Logo of Phnom Penh Post newspaper Phnom Penh Post - Cambodia at low risk of debt distress: IMF

Cambodia at low risk of debt distress: IMF

Cambodia at low risk of debt distress: IMF

Cambodia's external public debt is well within acceptable limits, but remains vulnerable to financial shocks such as export slowdowns or exchange rate fluctuations, the International Monetary Fund (IMF) said in its latest assessment of the Kingdom’s economy.

“Cambodia’s debt distress rating remains low with all debt burden indicators projected to remain below the respective thresholds,” the IMF said in a staff report for its 2015 Article IV consultation.

The debt-distress rating was determined as part of an IMF Debt-Sustainability Analysis and reflects the results of baseline projections and stress tests.

The analysis is intended to help international creditors tailor their financing terms while allowing borrowers to balance their need for funds with their ability to repay their debts.

According to the IMF report, Cambodia’s key indicators – including debt-to-GDP, debt-to-exports and debt-to-revenue – are projected to remain below their respective warning-level thresholds through 2035. It warned, however, that “large exchange rate or export shocks could potentially have a major impact on the debt dynamics”.

Cambodia currently has about $5.5 billion of external public debt, representing about 33 per cent of GDP, according to the World Bank. External debt disbursement is projected to average about $550 million annually over the next five years, or about 2.5 per cent of GDP.

Hiroshi Suzuki, CEO and chief economist at the Business Research Institute for Cambodia, said size of the Kingdom’s external public debt is no cause for concern.

“The level of debt of Cambodia is one of the lowest among major developing countries,” he said.

By comparison, he noted, the debt-to-GDP ratio is 196 per cent for Greece, 61 per cent for Vietnam and 43 per cent for Thailand.

Cambodia’s low debt-distress rating signifies the country may still have room to borrow to finance its economic growth and large-scale infrastructure projects.

The government’s list of multilateral creditors includes the Asian Development Bank (ADB) and International Fund for Agricultural Development (IFAD). It has not borrowed from the IMF in over a decade, while the World Bank suspended all new lending to Cambodia in 2011 due to a lack of resolution for families forcibly evicted due to a World Bank-funded project.

Significantly, the share of bilateral debt in Cambodia’s total external public debt increased from 50 per cent in 2009 to about 70 per cent today.

This rapid growth reflects an increasing dependency on China as a creditor, with Beijing accounting for about 90 per cent of new bilateral loan disbursements during the past three years, according to the IMF report.

Economist Srey Chanthy said the heavy reliance on China – which typically offers a similar grace period and slightly higher interest rate than Western creditors – is due to its hands-off approach.

“China’s loans have no conditions or strings [whereas] bilateral loans from Western countries and Japan always have lots of requirements, including social and environmental safeguards,” he explained.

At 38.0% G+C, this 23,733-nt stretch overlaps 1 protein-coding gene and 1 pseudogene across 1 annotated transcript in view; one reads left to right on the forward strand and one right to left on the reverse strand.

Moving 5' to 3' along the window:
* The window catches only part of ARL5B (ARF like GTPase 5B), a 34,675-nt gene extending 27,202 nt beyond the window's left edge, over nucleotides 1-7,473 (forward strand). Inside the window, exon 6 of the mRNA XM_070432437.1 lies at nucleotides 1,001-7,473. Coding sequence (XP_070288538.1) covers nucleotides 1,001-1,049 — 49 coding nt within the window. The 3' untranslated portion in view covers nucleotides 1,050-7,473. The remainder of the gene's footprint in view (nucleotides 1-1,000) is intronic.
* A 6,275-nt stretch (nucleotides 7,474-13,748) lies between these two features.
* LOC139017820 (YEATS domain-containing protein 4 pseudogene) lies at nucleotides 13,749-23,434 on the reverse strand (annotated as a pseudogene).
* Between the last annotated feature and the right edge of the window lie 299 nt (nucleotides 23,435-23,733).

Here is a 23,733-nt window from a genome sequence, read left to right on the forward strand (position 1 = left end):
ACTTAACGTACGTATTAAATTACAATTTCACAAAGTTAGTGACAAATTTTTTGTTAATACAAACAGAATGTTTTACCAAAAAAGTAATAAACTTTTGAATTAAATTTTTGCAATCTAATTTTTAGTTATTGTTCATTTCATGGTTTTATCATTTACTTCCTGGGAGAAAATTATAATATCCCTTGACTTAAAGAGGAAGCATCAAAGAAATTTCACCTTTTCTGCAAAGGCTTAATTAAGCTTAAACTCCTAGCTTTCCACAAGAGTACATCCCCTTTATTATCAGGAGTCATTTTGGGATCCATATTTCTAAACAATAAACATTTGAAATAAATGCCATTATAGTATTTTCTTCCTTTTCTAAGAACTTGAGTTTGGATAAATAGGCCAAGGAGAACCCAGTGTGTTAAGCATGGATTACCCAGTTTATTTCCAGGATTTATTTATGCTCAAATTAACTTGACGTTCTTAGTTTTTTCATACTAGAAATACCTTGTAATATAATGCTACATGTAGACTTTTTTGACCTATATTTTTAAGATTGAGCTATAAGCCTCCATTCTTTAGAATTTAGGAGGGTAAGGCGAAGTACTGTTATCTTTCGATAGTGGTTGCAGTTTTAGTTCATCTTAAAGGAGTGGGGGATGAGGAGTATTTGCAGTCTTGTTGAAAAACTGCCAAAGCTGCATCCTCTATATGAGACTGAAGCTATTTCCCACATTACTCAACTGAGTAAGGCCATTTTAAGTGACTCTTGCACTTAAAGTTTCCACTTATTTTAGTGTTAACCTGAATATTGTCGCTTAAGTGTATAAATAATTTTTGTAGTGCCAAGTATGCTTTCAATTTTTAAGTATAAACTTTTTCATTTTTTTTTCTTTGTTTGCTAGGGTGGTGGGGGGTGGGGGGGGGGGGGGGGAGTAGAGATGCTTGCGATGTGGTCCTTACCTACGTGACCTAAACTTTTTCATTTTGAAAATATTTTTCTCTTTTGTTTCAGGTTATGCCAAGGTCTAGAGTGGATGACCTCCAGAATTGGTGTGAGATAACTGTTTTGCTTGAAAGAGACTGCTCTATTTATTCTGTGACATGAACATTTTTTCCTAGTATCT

Chanthy said the Cambodian government could return to multilateral borrowing from the IMF and World Bank, but it also has a number of less-onerous options, such as continuing to borrow from the ADB and IFAD, or borrowing from the Chinese-led Asian Infrastructure Investment Bank.

MOST VIEWED

  • Virus tops 84 with new cases in S’ville

    The Ministry of Health on Sunday night confirmed another 31 cases of coronavirus infections, bringing the Kingdom’s total to 84 and it highest daily tally. There have been no fatalities thus far. The latest cases were found in 29 French tourists and their two Cambodian tour guides

  • Kingdom’s virus toll tops 84, Cambodians in Thailand rush home

    The Ministry of Health on Sunday night confirmed another 31 cases of coronavirus infections, bringing the Kingdom’s total to 84 and its highest daily tally. There have been no fatalities thus far. The latest cases were found in 29 French tourists and their two Cambodian tour guides

  • NBC calls for cashless payments

    The National Bank of Cambodia (NBC) has urged government ministries, financial institutions and the public to conduct cashless payments via electronic systems where possible to combat the spread of Covid-19. “To contribute to the prevention of Covid-19, the National Bank of Cambodia encourages financial institutions

  • Mysterious century-old structure found at bottom of Angkor pond

    The Apsara National Authority (ANA) has discovered a mysterious 1,000-year-old structure of a wooden building at the bottom of a pond after the Angkor Wat temple’s conservation team completed restoring its northern cave. The deputy director at ANA’s Angkor International Research and Documentation

  • CEO held for fraud in Siem Reap

    Over 200 individuals gathered in front of the Siem Reap Provincial Court last week to ask that Dim Suonnath, the CEO of a real estate company being held for fraud, take responsibility for compensating some 2,000 residents who invested with him. The request was denied. Suonnath responded

  • Ministry calls for home schooling

    Minister of Education, Youth and Sport, Hang Chuon Naron appealed to parents of students to provide home education in a proper environment and help them obtain more learning materials. The ministry also allowed schools to take a premature vacation after several people tested positive for